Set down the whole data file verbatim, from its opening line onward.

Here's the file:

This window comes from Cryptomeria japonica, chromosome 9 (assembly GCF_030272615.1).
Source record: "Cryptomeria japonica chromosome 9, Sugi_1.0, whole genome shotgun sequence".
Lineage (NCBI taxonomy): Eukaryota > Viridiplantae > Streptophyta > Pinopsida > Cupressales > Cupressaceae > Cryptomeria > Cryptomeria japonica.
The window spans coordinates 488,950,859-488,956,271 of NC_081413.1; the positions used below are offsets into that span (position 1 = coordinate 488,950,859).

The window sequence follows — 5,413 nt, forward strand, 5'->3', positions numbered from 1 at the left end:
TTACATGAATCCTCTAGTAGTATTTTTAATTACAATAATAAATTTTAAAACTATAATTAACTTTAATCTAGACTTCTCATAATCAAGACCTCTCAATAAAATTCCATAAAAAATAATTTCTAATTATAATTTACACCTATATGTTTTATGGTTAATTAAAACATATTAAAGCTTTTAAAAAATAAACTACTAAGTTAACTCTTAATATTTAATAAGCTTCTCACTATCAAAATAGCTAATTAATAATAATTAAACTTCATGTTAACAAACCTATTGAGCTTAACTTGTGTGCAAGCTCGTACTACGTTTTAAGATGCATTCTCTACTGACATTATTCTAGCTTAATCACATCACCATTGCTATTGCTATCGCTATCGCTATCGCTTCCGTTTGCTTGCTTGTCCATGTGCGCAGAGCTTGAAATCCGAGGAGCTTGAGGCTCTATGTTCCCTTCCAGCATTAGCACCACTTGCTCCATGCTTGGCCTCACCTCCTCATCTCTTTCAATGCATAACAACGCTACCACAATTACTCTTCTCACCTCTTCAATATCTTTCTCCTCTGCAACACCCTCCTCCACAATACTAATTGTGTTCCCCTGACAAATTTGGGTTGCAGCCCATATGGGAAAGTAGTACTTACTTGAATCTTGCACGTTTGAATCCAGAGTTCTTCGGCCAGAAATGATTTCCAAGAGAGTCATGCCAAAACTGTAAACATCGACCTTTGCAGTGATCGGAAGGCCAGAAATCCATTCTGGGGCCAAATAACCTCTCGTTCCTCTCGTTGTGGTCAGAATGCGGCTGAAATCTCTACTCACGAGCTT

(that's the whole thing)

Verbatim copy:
This window comes from Cryptomeria japonica, chromosome 9 (assembly GCF_030272615.1).
Source record: "Cryptomeria japonica chromosome 9, Sugi_1.0, whole genome shotgun sequence".
Lineage (NCBI taxonomy): Eukaryota > Viridiplantae > Streptophyta > Pinopsida > Cupressales > Cupressaceae > Cryptomeria > Cryptomeria japonica.
The window spans coordinates 488,950,859-488,956,271 of NC_081413.1; the positions used below are offsets into that span (position 1 = coordinate 488,950,859).

The window sequence follows — 5,413 nt, forward strand, 5'->3', positions numbered from 1 at the left end:
TTACATGAATCCTCTAGTAGTATTTTTAATTACAATAATAAATTTTAAAACTATAATTAACTTTAATCTAGACTTCTCATAATCAAGACCTCTCAATAAAATTCCATAAAAAATAATTTCTAATTATAATTTACACCTATATGTTTTATGGTTAATTAAAACATATTAAAGCTTTTAAAAAATAAACTACTAAGTTAACTCTTAATATTTAATAAGCTTCTCACTATCAAAATAGCTAATTAATAATAATTAAACTTCATGTTAACAAACCTATTGAGCTTAACTTGTGTGCAAGCTCGTACTACGTTTTAAGATGCATTCTCTACTGACATTATTCTAGCTTAATCACATCACCATTGCTATTGCTATCGCTATCGCTATCGCTTCCGTTTGCTTGCTTGTCCATGTGCGCAGAGCTTGAAATCCGAGGAGCTTGAGGCTCTATGTTCCCTTCCAGCATTAGCACCACTTGCTCCATGCTTGGCCTCACCTCCTCATCTCTTTCAATGCATAACAACGCTACCACAATTACTCTTCTCACCTCTTCAATATCTTTCTCCTCTGCAACACCCTCCTCCACAATACTAATTGTGTTCCCCTGACAAATTTGGGTTGCAGCCCATATGGGAAAGTAGTACTTACTTGAATCTTGCACGTTTGAATCCAGAGTTCTTCGGCCAGAAATGATTTCCAAGAGAGTCATGCCAAAACTGTAAACATCGACCTTTGCAGTGATCGGAAGGCCAGAAATCCATTCTGGGGCCAAATAACCTCTCGTTCCTCTCGTTGTGGTCAGAATGCGGCTGAAATCTCTACTCACGAGCTT